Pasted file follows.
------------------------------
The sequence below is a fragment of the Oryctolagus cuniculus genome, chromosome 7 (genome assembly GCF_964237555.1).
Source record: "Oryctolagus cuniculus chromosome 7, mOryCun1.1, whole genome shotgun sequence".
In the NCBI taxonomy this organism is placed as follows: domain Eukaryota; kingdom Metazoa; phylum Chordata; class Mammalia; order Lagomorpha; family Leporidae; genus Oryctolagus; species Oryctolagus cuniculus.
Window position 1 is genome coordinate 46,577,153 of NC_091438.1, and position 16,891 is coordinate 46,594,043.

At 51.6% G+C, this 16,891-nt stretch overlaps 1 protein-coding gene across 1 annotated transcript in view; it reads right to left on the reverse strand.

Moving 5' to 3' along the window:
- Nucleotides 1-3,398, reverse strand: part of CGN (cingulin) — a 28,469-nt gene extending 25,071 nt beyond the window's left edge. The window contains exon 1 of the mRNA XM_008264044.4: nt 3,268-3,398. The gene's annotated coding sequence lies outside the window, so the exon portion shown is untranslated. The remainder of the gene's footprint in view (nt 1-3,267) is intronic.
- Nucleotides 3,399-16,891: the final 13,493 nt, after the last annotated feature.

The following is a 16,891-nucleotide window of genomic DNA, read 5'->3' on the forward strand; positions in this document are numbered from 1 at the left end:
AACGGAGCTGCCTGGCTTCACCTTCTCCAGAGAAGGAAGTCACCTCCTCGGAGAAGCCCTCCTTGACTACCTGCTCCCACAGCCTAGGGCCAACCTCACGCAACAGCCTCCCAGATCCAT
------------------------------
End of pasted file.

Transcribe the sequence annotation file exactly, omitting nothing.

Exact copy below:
The sequence below is a fragment of the Oryctolagus cuniculus genome, chromosome 7 (genome assembly GCF_964237555.1).
Source record: "Oryctolagus cuniculus chromosome 7, mOryCun1.1, whole genome shotgun sequence".
In the NCBI taxonomy this organism is placed as follows: domain Eukaryota; kingdom Metazoa; phylum Chordata; class Mammalia; order Lagomorpha; family Leporidae; genus Oryctolagus; species Oryctolagus cuniculus.
Window position 1 is genome coordinate 46,577,153 of NC_091438.1, and position 16,891 is coordinate 46,594,043.

At 51.6% G+C, this 16,891-nt stretch overlaps 1 protein-coding gene across 1 annotated transcript in view; it reads right to left on the reverse strand.

Moving 5' to 3' along the window:
- Nucleotides 1-3,398, reverse strand: part of CGN (cingulin) — a 28,469-nt gene extending 25,071 nt beyond the window's left edge. The window contains exon 1 of the mRNA XM_008264044.4: nt 3,268-3,398. The gene's annotated coding sequence lies outside the window, so the exon portion shown is untranslated. The remainder of the gene's footprint in view (nt 1-3,267) is intronic.
- Nucleotides 3,399-16,891: the final 13,493 nt, after the last annotated feature.

The following is a 16,891-nucleotide window of genomic DNA, read 5'->3' on the forward strand; positions in this document are numbered from 1 at the left end:
AACGGAGCTGCCTGGCTTCACCTTCTCCAGAGAAGGAAGTCACCTCCTCGGAGAAGCCCTCCTTGACTACCTGCTCCCACAGCCTAGGGCCAACCTCACGCAACAGCCTCCCAGATCCAT